Italy sets up fine system for non-compliant health claims

By Emma Jane Cash

- Last updated on GMT

Italy sets up fine system for non-compliant health claims

Related tags Health claims Nutrition

In an effort to reduce misleading uses of health claims on advertising for nutritional products, the Italian government has published a decree detailing financial penalties.

The penalties published​ are for non-compliance to the European Nutrition and Health Claims Regulation (NHCR) No. 1924/2006.

It is an obligation for Member States to introduce appropriate sanctions for infringements.

“Italy was a wayward pupil in not having introduced sanctions before,”​ said Luca Bucchini, managing director of Hylobates Consulting, a food safety regulatory affairs consultancy, “The reason for this delay was a conflict between authorities”.

The EU regulation states that the use of nutrition and health claims shall not be false, ambiguous or misleading or give rise to doubt about the safety and/or the nutrition adequacy of other foods.

Health claims also must not encourage or condone excess consumption of a food; state, suggest or imply that a balanced and varied diet cannot provide appropriate quantities of nutrients in general; and/or refer to changes in bodily functions which give rise to or exploit fear in the consumer, either textually or through pictorial, graphic or symbolic representations.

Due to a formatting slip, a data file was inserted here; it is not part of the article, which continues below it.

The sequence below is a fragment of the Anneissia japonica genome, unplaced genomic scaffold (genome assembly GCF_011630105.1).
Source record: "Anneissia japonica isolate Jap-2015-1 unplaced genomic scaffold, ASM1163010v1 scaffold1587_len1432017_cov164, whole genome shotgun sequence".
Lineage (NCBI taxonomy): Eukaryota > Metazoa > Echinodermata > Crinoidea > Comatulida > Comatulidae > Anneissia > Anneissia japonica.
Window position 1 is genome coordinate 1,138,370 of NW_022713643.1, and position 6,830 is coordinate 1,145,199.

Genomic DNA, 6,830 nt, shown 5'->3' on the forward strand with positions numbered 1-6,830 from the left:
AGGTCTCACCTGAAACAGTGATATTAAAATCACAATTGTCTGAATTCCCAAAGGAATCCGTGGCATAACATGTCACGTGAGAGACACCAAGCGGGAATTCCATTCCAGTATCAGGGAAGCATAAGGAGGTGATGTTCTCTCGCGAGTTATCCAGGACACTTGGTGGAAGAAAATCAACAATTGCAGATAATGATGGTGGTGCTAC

However, widespread and consistent enforcement is needed in order to discourage wrongful claims, as Bucchini fears the financial penalties may not be enough as they are “mild”

“The fines are not high and, unfortunately, are the same amounts for small businesses and for large companies, for a label on a few units of products and for a multi-million social media and TV campaigns,”​ Bucchini said.

The maximum fine for making reference to the amount of weight loss an ingredient could result in, is valued at €40,000.

However, fine imposed by the anti-trust authority in Italy (AGCM) could be as high as €5m.

Bucchini continued that this is a consequence of general administrative law in Italy and is more likely to encourage small businesses to pay attention to the law rather than to discipline large campaigns.

Furthermore, Bucchini argues that consumers are most often misled by large miscommunication efforts which can only be reined in by tough sanctions.

“From a practical standpoint, EU businesses selling foods in Italy should be aware that authorities now have a straightforward way to impose fines for even small breaches of the NHCR, so they should make sure that, because of lack of attention, they do not fail to comply,” ​added Bucchini.

The regulations apply to health claims which are authorised in the US, but not in Europe. Wrongful uses of US health claims in Europe would result in an average financial penalty of €8,000.

Omitting a reference to the importance of a varied diet and healthy lifestyle when making health claims could carry a fine of €4,000, meaning attention to detail was assessing labels and advertisements is key.

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